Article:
Muslims try to keep Ramadan spirit amid virus restrictions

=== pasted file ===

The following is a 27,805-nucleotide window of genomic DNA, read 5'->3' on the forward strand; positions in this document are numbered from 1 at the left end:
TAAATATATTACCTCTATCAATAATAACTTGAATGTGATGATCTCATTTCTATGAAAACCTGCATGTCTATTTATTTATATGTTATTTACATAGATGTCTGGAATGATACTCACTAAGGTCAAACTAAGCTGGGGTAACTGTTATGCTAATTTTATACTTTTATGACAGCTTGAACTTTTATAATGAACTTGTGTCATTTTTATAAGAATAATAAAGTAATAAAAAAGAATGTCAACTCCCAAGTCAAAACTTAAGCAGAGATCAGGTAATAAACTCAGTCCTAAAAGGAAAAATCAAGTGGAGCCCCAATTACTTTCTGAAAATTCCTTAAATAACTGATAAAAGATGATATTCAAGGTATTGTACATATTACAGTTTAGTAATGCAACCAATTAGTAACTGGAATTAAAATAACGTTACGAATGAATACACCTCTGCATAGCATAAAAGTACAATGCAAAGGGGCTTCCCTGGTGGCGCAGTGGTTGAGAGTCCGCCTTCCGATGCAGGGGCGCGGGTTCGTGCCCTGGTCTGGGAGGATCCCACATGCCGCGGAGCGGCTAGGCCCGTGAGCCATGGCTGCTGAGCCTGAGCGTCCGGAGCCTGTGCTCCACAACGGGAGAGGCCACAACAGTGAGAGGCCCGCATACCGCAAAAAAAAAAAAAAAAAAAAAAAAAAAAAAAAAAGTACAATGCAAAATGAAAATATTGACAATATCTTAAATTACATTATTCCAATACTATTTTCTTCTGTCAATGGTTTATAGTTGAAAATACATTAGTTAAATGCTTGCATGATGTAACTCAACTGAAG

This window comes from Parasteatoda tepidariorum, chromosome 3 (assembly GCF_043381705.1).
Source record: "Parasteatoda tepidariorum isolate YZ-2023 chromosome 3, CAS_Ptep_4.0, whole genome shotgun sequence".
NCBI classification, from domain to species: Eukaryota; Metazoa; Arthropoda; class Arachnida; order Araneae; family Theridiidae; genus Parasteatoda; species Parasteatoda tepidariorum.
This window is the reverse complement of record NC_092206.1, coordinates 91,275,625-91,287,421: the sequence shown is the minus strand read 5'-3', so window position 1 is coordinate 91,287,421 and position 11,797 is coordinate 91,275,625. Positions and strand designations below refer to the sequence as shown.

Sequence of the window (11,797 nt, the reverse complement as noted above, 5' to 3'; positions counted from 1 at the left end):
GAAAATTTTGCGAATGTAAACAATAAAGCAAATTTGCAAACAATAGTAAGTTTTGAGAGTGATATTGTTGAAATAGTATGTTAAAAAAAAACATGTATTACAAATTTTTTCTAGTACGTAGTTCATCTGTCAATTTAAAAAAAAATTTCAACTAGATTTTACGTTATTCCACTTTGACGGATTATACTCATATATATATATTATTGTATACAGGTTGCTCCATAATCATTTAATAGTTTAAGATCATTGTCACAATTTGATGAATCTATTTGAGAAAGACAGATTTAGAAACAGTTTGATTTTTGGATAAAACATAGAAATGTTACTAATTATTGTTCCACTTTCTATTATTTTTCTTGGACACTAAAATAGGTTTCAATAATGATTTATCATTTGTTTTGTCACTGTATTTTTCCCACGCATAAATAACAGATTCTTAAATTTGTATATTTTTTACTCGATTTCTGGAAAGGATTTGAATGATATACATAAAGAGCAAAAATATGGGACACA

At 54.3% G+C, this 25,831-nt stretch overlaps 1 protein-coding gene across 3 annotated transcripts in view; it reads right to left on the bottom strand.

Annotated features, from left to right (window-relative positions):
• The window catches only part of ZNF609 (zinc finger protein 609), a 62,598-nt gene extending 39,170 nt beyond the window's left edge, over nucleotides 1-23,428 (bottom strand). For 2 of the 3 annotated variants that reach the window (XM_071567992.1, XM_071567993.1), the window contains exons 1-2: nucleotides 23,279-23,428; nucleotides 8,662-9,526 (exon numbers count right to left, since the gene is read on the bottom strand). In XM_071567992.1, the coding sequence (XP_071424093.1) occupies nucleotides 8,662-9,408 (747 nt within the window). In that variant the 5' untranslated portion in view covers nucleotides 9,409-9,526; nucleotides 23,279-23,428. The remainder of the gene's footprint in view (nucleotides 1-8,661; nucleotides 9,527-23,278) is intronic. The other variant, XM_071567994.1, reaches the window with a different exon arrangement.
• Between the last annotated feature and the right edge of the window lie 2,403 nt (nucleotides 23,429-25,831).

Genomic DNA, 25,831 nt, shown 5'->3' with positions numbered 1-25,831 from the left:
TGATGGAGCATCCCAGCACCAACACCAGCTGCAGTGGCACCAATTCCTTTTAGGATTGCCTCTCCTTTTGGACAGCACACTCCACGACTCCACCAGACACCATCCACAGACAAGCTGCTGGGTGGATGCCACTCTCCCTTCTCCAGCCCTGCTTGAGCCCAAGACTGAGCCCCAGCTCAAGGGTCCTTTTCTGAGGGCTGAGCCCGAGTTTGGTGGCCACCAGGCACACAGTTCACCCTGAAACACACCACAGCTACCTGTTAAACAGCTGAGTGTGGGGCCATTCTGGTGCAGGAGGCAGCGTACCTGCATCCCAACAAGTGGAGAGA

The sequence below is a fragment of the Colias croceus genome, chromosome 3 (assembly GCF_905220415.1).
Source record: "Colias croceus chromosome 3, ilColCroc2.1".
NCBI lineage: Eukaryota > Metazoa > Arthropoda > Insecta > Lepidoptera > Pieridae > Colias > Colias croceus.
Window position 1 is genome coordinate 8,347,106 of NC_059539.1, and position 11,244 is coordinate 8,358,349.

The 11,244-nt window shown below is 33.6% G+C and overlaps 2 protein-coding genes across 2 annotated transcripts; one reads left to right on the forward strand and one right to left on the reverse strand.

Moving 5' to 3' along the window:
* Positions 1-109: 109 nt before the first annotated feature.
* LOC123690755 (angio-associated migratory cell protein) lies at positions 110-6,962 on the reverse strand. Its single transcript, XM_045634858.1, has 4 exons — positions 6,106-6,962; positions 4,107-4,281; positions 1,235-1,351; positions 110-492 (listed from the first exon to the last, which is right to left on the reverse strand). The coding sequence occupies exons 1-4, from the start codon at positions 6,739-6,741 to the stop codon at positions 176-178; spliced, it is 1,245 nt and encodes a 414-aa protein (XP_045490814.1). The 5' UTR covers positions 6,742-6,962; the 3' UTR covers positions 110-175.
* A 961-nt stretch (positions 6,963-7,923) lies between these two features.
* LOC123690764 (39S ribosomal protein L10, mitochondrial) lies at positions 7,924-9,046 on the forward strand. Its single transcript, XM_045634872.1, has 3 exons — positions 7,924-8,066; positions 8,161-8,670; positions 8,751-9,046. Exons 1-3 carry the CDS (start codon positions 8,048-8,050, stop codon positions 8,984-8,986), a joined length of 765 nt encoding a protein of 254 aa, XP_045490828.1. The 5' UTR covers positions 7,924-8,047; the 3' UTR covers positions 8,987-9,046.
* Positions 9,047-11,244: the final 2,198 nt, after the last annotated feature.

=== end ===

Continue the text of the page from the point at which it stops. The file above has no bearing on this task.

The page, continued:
BAHTIM, Egypt (AP) — Ramadan begins with the new moon later this week and Muslims around the world are trying to maintain the many cherished rituals of Islam’s holiest month without further spreading the outbreak. Families will have to maneuver around curfews for gatherings for the daily sunset meal breaking the fast. Travel restrictions mean many won’t see their loved ones during the holy month. Charities have to turn to other means to help the poor after free communal meals have been barred. The faithful can’t pray together through the night at the mosque. Still, as one Pakistani worshiper says, “Praying is praying. God isn’t only in the mosque.”